One thing I missed out on that I had hoped to experience was to bathe in the natural hot springs. The combination of freezing wind and snow that you can get in April is not ideal for hiking back to the car all wet after visiting Seljavallalaug. Well that’s just one more reason to go back!”
The Best Time to Visit Iceland: Summer
Average Temperature: 11°C (52°F)
Summer Festivals: Secret Solstice, Bræðslan, Reykjavík Pride, Culture Night (“Menningarnótt”), LungA Art Festival, Þjóðhátíð
Recommended Summer Attractions: Puffin Watching, Ring Road Road Trip, Reykjavik, The Blue Lagoon and The Golden Circle
Ahh, Summer. This is when Iceland really starts to warm up with average temperatures of about 11°C (52°F). (Still a little chilly, but manageable). This is the perfect time to go puffin watching, be mesmerized by the ‘Midnight Sun’ and continue to be captivated by some of Iceland’s top attractions (excluding ice caving and the Northern Lights, of course). Here’s what a couple of travel bloggers think about a Summer spent in Iceland…
Becky from Becky The Traveller says:
“My visit to Iceland was at the beginning of Summer in June. I had an amazing time driving around the Ring Road in my little campervan. One of the best reasons for going in Summer was the everlasting daylight hours.
The sun didn’t set until 11.30pm, then rose again about 1.45am. This meant it never got dark so allowed for some unique photo moments in Iceland’s most popular spots but without all the tourists. Sometimes I slept for a few hours during the day and did my exploring at 2/3am! It sounds mad but it worked really well! You could capture some great waterfall photos at this time of day as the light was perfect. I’d love to go back again in Winter. Mainly to see the frozen waterfalls but then again, I’m not sure I’d like the cold weather. June was the perfect temperature, not too cold!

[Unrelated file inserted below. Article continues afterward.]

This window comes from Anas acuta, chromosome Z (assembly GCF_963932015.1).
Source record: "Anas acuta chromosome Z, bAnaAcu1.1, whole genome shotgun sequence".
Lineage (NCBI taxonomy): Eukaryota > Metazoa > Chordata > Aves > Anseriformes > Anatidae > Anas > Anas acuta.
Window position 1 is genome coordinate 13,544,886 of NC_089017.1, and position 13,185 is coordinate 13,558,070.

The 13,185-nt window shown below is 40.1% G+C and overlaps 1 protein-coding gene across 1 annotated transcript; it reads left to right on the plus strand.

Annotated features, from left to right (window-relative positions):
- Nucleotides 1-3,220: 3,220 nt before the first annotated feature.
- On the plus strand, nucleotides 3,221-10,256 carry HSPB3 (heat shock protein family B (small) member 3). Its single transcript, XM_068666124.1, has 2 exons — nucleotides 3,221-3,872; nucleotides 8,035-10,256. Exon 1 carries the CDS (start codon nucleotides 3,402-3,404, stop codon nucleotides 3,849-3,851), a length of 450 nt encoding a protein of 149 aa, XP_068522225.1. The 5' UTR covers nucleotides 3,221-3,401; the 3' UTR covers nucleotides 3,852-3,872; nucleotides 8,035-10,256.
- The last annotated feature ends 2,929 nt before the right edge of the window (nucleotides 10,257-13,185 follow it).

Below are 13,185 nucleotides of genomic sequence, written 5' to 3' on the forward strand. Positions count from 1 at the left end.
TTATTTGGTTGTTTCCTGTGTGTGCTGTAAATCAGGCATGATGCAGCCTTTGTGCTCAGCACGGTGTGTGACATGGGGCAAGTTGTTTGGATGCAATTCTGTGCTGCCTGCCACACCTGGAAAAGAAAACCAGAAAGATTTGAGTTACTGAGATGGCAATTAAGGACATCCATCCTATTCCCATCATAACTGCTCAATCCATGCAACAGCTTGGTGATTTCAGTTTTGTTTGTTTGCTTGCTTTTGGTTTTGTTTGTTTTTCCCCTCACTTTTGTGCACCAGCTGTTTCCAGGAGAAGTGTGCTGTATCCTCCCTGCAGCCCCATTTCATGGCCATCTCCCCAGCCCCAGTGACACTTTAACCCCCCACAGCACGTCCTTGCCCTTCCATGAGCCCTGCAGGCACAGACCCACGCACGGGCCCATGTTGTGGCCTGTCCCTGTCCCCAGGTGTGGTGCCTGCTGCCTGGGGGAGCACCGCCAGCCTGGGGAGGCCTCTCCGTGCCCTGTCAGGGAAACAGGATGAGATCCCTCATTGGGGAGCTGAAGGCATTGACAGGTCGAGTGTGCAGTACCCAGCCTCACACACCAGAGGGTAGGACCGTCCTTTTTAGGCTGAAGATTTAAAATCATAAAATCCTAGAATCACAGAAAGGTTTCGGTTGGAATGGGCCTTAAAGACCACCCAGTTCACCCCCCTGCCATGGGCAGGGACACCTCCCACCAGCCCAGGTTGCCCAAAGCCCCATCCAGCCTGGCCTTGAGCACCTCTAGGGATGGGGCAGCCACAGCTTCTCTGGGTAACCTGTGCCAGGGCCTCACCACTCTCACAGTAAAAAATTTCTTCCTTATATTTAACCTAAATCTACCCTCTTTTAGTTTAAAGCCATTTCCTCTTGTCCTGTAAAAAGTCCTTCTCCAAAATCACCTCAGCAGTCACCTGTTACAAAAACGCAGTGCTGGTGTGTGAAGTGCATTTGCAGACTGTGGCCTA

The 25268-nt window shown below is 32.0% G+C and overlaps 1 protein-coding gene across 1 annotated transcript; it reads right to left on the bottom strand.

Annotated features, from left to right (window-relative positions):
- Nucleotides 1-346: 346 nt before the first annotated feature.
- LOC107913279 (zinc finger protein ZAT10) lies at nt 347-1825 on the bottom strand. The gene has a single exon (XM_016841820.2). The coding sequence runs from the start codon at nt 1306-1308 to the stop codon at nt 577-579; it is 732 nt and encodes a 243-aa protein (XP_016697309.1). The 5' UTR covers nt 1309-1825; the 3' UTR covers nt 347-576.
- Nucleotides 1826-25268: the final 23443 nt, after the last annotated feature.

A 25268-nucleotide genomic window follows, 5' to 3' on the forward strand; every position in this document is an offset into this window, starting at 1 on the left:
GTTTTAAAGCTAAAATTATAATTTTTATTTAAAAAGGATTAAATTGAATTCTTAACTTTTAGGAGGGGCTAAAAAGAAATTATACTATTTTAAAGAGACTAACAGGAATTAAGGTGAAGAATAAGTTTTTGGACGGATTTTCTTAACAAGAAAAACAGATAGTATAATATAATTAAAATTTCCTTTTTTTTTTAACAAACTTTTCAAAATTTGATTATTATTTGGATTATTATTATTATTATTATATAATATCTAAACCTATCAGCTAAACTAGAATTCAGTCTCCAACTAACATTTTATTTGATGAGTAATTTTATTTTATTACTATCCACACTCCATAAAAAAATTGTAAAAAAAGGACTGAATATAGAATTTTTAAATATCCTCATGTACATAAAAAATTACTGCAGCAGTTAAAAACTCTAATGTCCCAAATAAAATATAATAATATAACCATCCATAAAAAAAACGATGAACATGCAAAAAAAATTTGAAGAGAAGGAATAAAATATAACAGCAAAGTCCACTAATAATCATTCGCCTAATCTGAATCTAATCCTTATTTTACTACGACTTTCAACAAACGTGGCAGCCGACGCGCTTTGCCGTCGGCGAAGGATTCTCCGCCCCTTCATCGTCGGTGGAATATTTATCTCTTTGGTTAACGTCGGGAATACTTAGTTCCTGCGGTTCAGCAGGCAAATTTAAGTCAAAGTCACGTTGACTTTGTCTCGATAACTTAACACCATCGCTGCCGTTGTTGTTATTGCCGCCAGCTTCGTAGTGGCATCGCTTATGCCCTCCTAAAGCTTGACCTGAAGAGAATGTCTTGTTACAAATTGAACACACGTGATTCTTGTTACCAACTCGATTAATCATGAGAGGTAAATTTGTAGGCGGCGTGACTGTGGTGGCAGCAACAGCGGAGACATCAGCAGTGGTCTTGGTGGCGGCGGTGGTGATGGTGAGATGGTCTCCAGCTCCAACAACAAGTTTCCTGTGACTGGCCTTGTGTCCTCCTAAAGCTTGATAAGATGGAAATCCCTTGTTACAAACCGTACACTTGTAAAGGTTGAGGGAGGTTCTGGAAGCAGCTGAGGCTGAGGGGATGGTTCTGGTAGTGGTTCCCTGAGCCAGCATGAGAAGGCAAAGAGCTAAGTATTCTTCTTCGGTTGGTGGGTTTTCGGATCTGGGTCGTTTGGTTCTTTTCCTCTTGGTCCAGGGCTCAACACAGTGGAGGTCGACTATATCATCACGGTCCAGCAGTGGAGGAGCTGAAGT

However, I think my favourite reason for going in June was the opportunity to see the gorgeous puffins. I’m a total bird geek and I’d never seen puffins before so to see them up close was a wonderful experience. Read more about the best place for seeing puffins in Iceland.”
Sarah from Sarah Sees The World says:
“I visited Iceland in the middle of August this year. Being near the end of Summer, the days were getting shorter so the number of daylight hours were basically normal to me giving us plenty of time to get out and explore.
I’d just sent several weeks in the Summer heat of Portugal and Spain so the weather felt freezing in comparison at around 10 or 11 degrees each day. The weather was in fact similar to the Winter temperatures I’d left behind in my hometown of Wellington. It drizzled with rain in Iceland most days we were there.
Visiting with my best friend, we spent a day wandering around Reykjavik taking in the must-see sights. We visited the Blue Lagoon and enjoyed the beautifully warm, geothermal waters with hundreds of others there the same day.